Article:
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Archive for Tuesday, May 5, 2009

Also from May 5

Births
Blog entries
Obituaries
On the street
Photo galleries
The day in photos, May 5, 2009
Podcasts
Polls
Should Kansas University notify the parents of an underaged student who is caught using drugs or violating alcohol policies?

Poll results

Response Percent
Yes
 
72%
No
 
23%
Not sure
 
3%
Total 1285
Videos

Lead stories

12:00 a.m.
Stacey Wohlberg, Lawrence parent. ‘I’m proud to be a soccer mom, frankly’: Don’t expect to find these local parents on the sidelines
May 4, 2009
They may drive mini-vans or SUVs and haul their kids to and from soccer practice, but don’t you dare call these mothers “soccer moms.” “I am what I am,” 45-year-old Lawrence mom Colleen Harrell says. “I drive an SUV. I have soccer and softball stickers all over it. If that’s a bad thing, then, oh well.”
6:00 a.m.
In this Feb. 7, 2007, file photo, Sunflower Electric Cooperative’s coal-fired power plant churns out electricity in Holcomb, Kan. State reaches agreement to enable one coal plant to be built at Holcomb
3:43 p.m., May 4, 2009 Updated 8:11 a.m. in print edition on 1A
The State of Kansas and Sunflower Electric Power Co. have reached an agreement resolving ongoing litigation over whether coal-fired power plants will be built in southwest Kansas.
10:00 a.m.
Kansas University first-year graduate student Ari Jean-Baptiste, right,  a Chief Warrant Officer 3 in the U.S. Army, laughs with classmate Matt Miles, a first-year graduate student from Lecompton, as he unloads his laptop in preparation for a statistics class on April 23 at KU. Jean-Baptiste is attending KU through the university's Wounded Warriors program. During his second tour in Iraq, Jean-Baptiste sustained injuries when his helicopter went down near Kirkuq. Soldier finds calling in KU’s Wounded Warrior program
May 4, 2009
Ari Jean-Baptiste is one of seven students enrolled in Kansas University’s Wounded Warrior program, a partnership between the university and the U.S. Army.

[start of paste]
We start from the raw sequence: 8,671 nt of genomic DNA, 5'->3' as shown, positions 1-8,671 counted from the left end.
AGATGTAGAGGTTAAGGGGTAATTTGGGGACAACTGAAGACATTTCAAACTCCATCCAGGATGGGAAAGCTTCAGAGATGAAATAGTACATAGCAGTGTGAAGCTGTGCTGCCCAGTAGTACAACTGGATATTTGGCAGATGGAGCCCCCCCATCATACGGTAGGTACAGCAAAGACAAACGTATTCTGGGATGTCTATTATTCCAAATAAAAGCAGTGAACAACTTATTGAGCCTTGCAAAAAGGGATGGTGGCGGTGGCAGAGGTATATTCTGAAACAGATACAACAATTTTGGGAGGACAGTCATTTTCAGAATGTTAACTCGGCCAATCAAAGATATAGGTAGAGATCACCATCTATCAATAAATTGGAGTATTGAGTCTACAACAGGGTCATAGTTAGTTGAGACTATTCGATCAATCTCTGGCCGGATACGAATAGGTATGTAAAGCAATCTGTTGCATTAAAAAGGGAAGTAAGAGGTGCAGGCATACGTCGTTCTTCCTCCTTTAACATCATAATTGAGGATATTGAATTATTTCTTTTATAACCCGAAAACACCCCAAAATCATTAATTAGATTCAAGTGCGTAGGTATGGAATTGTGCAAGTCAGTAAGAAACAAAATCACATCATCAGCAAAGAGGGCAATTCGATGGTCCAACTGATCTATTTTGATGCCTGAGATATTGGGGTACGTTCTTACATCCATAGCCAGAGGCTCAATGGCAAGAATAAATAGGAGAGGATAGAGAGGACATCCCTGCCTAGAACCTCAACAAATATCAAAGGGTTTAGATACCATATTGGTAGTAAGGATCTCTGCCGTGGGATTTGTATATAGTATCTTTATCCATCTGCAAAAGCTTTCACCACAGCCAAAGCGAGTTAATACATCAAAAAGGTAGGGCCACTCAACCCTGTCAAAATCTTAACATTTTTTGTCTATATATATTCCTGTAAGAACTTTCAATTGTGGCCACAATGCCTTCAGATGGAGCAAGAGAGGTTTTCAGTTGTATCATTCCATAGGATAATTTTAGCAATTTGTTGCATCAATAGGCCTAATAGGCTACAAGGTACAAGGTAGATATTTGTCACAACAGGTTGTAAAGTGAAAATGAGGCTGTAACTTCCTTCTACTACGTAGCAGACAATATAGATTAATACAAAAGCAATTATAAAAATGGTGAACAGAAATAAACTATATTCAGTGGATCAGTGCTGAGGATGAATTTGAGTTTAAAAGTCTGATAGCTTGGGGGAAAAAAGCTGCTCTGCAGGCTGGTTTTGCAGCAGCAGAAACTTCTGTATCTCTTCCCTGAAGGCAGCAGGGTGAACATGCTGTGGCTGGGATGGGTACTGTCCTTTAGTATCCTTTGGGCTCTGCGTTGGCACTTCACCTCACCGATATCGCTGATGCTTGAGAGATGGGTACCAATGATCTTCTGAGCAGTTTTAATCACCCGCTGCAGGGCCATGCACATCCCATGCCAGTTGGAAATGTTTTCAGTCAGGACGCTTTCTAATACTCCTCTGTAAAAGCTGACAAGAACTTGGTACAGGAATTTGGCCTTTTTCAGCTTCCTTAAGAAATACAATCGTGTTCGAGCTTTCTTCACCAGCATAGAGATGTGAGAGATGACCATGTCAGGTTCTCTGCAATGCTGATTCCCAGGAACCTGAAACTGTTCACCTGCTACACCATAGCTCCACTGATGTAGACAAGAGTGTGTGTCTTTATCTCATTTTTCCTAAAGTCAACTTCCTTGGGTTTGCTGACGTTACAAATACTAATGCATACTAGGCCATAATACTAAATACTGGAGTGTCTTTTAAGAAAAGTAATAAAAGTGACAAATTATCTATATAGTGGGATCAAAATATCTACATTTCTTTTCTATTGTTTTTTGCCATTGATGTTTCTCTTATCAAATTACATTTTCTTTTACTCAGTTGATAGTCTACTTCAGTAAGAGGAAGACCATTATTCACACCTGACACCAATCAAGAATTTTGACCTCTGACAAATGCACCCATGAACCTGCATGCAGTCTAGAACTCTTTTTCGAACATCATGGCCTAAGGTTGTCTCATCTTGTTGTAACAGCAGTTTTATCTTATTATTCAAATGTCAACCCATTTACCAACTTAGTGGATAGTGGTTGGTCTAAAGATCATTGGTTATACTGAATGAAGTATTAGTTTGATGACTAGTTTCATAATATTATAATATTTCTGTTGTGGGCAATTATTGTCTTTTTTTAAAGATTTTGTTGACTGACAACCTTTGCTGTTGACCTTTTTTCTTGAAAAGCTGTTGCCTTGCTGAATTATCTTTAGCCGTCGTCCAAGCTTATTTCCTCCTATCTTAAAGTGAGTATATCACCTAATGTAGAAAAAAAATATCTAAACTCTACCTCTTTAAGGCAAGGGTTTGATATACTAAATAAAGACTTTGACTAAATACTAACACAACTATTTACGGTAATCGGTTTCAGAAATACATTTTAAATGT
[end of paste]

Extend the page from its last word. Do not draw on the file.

7:41 p.m.
Town Talk
Follow City Commission debate on homeless camps
Posted May 5, 2009
The Lawrence City Commission tonight will consider a proposal to allow the homeless to establish camps in a city park. The City Commission meeting starts ...

All stories

Dancers help teach students meaning of Cinco de Mayo
May 5, 2009
To celebrate Cinco de Mayo, Deerfield Elementary played host to some ethnic dancers to teach students about the holiday.
Prescription bus makes stop in Lawrence
May 5, 2009
More than 90,000 Kansans are facing tough times because of unemployment. But a little relief rolled through Lawrence Tuesday.
Baldwin, Eudora split doubleheader
May 5, 2009
The Eudora High School softball team hosted its biggest rival, Baldwin High, for the HyVee High School Game of the Week.
Environmentalists condemn coal-plant agreement as bad deal for Kansas
Parkinson defends agreement with Sunflower Electric Power Corp. as a victory for state
05:49 p.m., May 5, 2009 Updated 05:49 p.m. in print edition on A1
As details of the coal-burning power plant settlement between Gov. Mark Parkinson and Sunflower Electric Power Corp. emerged, environmentalists condemned the deal as bad for Kansas.
Kansas Senate passes 2.75 percent across-the-board cut in state budget
Public schools would lose $83M
May 5, 2009 in print edition on A1
The Kansas Senate on Tuesday approved a 2.75 percent across-the-board cut in the state budget, which will require additional “revenue enhancements” to become balanced.
Public invited to Jack Kemp memorial at KU’s Dole Institute
May 5, 2009 in print edition on A3
A public memorial for Republican politician Jack Kemp will be on display through Saturday at the Dole Institute of Politics at Kansas University.
Turnpike to close half of interchange for two weeks
May 5, 2009 in print edition on A3
Before the Kansas Turnpike can dismantle one bridge and implode another, it first must close half of the East Lawrence interchange. And it’s only a preview of a larger — and longer-lasting — project to come.
Area agencies eligible for funding for emergency food, shelter programs
May 5, 2009
Douglas County has been chosen to receive about $27,000 to supplement emergency food and shelter programs in the county.
Health department offering orientation to prospective child care providers
May 5, 2009
Lawrence-Douglas County Health Department is offering a free orientation meeting for prospective child care providers.
KDHE plans event to reach out to uninsured, low-income women
May 5, 2009 in print edition on A3
Early Detection Works, a Kansas Department of Health and Environment program, is reaching out to uninsured and low-income women.
Legislators hope to bring swift end to coal battle with necessary legislation
12:20 p.m., May 5, 2009 Updated 04:55 p.m.